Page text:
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Your Day in Health: November 29

For some, starting an exercise routine means weight gain—not loss
Your Day in Health: November 29

NY TIMES: Why Do I Gain Weight When I Exercise?

“The problem, most scientists agree, is that exercise makes us want to eat. Simultaneously, many of us move less on days when we exercise, studies show. But there is a solution, according to a comprehensive new review of decades’ worth of studies about exercise and body weight. Work out, the findings suggest, but also scrupulously watch what you eat. Pooling data from multiple past studies, it finds that if people exercise and restrict their calorie intake, they drop pounds — and in fact often lose more weight than by dieting alone.” Read full story.

ICYMI: 30 Healthy Habits To Start By Your 30s

NPR: Kale Is About To Have An Identity Crisis

“To develop a new variety of kale tailored to American palates, plant researchers are surveying consumer attitudes on the leafy green. The takeaway so far? ‘Be less like kale.'” Read full story.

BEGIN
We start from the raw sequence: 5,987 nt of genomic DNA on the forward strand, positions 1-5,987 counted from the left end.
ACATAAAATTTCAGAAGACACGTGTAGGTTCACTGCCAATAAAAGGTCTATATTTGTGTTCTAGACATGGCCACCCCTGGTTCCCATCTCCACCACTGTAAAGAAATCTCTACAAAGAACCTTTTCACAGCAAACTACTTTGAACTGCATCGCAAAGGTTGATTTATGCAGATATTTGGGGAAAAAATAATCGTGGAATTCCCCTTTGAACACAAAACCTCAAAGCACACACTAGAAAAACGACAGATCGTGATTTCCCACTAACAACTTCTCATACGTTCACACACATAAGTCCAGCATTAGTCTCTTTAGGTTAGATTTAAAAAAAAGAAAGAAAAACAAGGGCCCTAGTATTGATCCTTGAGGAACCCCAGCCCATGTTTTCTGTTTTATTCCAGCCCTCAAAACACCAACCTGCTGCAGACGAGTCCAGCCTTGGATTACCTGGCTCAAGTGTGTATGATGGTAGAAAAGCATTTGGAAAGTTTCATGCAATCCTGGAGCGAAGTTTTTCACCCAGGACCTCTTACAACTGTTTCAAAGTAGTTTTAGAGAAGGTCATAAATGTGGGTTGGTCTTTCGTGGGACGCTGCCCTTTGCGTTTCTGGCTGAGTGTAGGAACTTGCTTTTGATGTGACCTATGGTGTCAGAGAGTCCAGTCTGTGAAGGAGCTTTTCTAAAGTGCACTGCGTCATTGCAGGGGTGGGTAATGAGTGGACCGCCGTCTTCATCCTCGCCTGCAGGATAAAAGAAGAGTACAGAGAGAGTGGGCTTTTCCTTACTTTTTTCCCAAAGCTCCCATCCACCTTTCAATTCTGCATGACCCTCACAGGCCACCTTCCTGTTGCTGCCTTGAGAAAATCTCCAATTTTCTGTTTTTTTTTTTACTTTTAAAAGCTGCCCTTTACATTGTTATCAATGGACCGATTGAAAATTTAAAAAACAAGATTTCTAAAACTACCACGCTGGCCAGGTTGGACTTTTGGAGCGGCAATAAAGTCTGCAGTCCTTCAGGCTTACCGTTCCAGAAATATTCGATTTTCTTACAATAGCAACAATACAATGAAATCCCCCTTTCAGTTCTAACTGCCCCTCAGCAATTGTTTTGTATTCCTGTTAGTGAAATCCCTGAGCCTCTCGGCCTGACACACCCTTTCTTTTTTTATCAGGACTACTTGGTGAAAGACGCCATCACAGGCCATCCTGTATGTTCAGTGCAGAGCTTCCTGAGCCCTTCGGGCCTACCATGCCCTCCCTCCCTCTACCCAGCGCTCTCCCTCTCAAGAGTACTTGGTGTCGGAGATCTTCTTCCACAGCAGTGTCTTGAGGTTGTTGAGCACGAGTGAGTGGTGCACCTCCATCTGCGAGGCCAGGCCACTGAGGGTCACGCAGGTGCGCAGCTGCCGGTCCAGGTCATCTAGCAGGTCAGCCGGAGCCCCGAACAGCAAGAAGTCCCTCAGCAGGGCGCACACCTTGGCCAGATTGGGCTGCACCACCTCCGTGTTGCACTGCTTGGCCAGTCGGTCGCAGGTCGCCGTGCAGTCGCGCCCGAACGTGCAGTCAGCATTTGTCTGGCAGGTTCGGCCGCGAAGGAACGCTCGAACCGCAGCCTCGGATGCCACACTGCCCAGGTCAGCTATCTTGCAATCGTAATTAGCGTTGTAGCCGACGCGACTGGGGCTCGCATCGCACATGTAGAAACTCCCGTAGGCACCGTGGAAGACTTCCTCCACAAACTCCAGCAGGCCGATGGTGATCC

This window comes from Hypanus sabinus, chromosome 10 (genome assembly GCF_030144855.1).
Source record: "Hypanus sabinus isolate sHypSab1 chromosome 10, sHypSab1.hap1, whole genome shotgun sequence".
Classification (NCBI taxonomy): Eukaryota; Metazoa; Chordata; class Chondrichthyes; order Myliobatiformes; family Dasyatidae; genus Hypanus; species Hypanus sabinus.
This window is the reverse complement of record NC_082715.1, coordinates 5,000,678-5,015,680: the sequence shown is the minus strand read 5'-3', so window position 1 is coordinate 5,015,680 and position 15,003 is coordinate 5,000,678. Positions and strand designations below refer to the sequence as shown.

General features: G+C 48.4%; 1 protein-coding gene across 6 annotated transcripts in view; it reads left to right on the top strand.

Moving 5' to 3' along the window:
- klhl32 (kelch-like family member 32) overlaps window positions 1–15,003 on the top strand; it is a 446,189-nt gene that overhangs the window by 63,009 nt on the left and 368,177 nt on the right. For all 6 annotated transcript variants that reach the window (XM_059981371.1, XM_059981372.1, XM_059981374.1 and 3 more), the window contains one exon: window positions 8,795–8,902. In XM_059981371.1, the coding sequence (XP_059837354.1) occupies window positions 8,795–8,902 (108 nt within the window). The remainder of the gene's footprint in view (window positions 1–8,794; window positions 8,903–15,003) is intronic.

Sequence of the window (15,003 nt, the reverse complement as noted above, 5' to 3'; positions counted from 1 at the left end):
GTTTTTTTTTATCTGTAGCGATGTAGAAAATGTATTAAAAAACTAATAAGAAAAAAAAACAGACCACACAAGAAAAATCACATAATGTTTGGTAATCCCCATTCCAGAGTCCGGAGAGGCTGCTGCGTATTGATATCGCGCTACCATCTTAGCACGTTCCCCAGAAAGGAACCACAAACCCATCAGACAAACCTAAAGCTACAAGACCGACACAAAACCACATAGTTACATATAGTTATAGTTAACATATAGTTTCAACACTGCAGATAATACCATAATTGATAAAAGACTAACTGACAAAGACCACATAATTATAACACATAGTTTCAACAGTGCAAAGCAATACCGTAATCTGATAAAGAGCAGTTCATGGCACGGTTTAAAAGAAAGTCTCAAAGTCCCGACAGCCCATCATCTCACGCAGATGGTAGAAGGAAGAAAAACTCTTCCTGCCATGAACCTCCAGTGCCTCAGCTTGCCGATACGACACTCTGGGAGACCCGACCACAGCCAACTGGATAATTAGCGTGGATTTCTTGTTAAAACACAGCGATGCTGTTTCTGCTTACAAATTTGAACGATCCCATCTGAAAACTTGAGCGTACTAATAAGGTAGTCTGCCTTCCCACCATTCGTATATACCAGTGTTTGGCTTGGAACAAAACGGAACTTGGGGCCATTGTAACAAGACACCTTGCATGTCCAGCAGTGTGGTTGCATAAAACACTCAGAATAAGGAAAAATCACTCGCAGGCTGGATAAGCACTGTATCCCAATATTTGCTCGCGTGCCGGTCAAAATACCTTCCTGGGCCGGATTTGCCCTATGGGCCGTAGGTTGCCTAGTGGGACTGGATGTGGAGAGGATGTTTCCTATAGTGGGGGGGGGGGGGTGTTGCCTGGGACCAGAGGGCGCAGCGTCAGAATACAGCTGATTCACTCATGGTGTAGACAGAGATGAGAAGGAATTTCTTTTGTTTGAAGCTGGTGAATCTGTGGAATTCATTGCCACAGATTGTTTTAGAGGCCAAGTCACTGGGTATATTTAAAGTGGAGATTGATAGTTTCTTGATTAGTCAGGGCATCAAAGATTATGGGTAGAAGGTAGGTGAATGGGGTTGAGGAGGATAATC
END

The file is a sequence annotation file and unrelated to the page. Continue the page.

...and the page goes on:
DON’T MISS: 20 Tips for How To Cook Kale

WEB MD: Fast-Food Calorie Labeling Not Working, Says Study

“Does it help to know that a double quarter-pounder with cheese delivers 740 calories? Probably not, a new study suggests. Starting next May, fast-food chains with more than 20 locations in the United States must display calorie counts on menus. But this study questions whether the well-intended regulations will actually steer customers to less-fattening foods. Research in Philadelphia, where such rules already exist, indicate as few as 8 percent of fast-food eaters make healthy choices based on menu calorie counts, the study found.” Read full story.

RELATED: 25 Restaurant Meals Under 500 Calories

REUTERS: More Evidence Ties Sugary Caffeinated Drinks to Poor Sleep

“Adults who sleep no more than five hours a night are more likely to be heavy soda drinkers than people who get more rest, a U.S. study suggests. Soda is the main source of added sugar in the American diet, researchers note in the journal Sleep Health. Soda and lack of sleep are both independently associated with obesity, and sugar-sweetened beverages are also linked to rising rates of heart disease and diabetes, the authors write.” Read full story.

CHECK OUT: 30 Unhealthiest Drinks On The Planet

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